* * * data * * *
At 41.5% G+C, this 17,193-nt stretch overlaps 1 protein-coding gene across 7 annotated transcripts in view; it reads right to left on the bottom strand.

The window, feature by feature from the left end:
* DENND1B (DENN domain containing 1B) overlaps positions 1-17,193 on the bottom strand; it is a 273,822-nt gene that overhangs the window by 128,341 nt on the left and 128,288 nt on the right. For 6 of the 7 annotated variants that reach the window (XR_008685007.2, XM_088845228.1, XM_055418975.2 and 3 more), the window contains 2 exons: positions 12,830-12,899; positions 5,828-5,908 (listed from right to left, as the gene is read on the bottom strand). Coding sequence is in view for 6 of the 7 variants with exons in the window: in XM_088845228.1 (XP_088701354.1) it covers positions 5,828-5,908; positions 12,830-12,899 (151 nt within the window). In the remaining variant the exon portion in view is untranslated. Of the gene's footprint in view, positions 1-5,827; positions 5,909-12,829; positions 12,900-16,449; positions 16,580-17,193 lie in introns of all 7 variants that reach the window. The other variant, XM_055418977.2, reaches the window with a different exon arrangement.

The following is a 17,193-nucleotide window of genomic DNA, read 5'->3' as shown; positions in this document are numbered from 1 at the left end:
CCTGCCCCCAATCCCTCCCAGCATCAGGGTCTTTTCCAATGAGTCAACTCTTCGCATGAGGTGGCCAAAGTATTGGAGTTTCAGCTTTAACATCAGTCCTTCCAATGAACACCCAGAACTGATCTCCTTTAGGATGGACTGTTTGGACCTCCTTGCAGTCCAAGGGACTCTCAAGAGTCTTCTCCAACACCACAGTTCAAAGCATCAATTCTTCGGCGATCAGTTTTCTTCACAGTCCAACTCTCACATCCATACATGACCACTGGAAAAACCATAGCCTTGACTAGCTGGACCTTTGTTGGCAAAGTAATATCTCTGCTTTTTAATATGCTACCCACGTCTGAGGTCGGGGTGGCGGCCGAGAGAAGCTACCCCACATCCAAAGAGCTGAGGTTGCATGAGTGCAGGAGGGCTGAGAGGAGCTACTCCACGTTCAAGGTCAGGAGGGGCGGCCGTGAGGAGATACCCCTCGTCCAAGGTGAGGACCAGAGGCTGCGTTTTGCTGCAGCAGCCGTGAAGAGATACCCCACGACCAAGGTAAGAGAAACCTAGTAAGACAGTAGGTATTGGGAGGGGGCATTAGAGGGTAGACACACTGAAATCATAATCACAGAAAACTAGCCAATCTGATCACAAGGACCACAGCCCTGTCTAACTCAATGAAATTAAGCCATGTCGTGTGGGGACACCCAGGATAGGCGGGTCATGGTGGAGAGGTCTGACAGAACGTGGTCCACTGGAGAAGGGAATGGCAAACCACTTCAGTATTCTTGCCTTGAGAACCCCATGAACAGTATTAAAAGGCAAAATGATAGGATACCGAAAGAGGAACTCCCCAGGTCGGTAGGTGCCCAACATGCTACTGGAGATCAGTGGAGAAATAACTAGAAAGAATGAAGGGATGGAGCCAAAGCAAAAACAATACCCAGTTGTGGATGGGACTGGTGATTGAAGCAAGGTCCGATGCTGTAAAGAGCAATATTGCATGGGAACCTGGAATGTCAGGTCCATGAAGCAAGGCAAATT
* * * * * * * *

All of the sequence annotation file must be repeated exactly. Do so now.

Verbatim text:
At 41.5% G+C, this 17,193-nt stretch overlaps 1 protein-coding gene across 7 annotated transcripts in view; it reads right to left on the bottom strand.

The window, feature by feature from the left end:
* DENND1B (DENN domain containing 1B) overlaps positions 1-17,193 on the bottom strand; it is a 273,822-nt gene that overhangs the window by 128,341 nt on the left and 128,288 nt on the right. For 6 of the 7 annotated variants that reach the window (XR_008685007.2, XM_088845228.1, XM_055418975.2 and 3 more), the window contains 2 exons: positions 12,830-12,899; positions 5,828-5,908 (listed from right to left, as the gene is read on the bottom strand). Coding sequence is in view for 6 of the 7 variants with exons in the window: in XM_088845228.1 (XP_088701354.1) it covers positions 5,828-5,908; positions 12,830-12,899 (151 nt within the window). In the remaining variant the exon portion in view is untranslated. Of the gene's footprint in view, positions 1-5,827; positions 5,909-12,829; positions 12,900-16,449; positions 16,580-17,193 lie in introns of all 7 variants that reach the window. The other variant, XM_055418977.2, reaches the window with a different exon arrangement.

The following is a 17,193-nucleotide window of genomic DNA, read 5'->3' as shown; positions in this document are numbered from 1 at the left end:
CCTGCCCCCAATCCCTCCCAGCATCAGGGTCTTTTCCAATGAGTCAACTCTTCGCATGAGGTGGCCAAAGTATTGGAGTTTCAGCTTTAACATCAGTCCTTCCAATGAACACCCAGAACTGATCTCCTTTAGGATGGACTGTTTGGACCTCCTTGCAGTCCAAGGGACTCTCAAGAGTCTTCTCCAACACCACAGTTCAAAGCATCAATTCTTCGGCGATCAGTTTTCTTCACAGTCCAACTCTCACATCCATACATGACCACTGGAAAAACCATAGCCTTGACTAGCTGGACCTTTGTTGGCAAAGTAATATCTCTGCTTTTTAATATGCTACCCACGTCTGAGGTCGGGGTGGCGGCCGAGAGAAGCTACCCCACATCCAAAGAGCTGAGGTTGCATGAGTGCAGGAGGGCTGAGAGGAGCTACTCCACGTTCAAGGTCAGGAGGGGCGGCCGTGAGGAGATACCCCTCGTCCAAGGTGAGGACCAGAGGCTGCGTTTTGCTGCAGCAGCCGTGAAGAGATACCCCACGACCAAGGTAAGAGAAACCTAGTAAGACAGTAGGTATTGGGAGGGGGCATTAGAGGGTAGACACACTGAAATCATAATCACAGAAAACTAGCCAATCTGATCACAAGGACCACAGCCCTGTCTAACTCAATGAAATTAAGCCATGTCGTGTGGGGACACCCAGGATAGGCGGGTCATGGTGGAGAGGTCTGACAGAACGTGGTCCACTGGAGAAGGGAATGGCAAACCACTTCAGTATTCTTGCCTTGAGAACCCCATGAACAGTATTAAAAGGCAAAATGATAGGATACCGAAAGAGGAACTCCCCAGGTCGGTAGGTGCCCAACATGCTACTGGAGATCAGTGGAGAAATAACTAGAAAGAATGAAGGGATGGAGCCAAAGCAAAAACAATACCCAGTTGTGGATGGGACTGGTGATTGAAGCAAGGTCCGATGCTGTAAAGAGCAATATTGCATGGGAACCTGGAATGTCAGGTCCATGAAGCAAGGCAAATT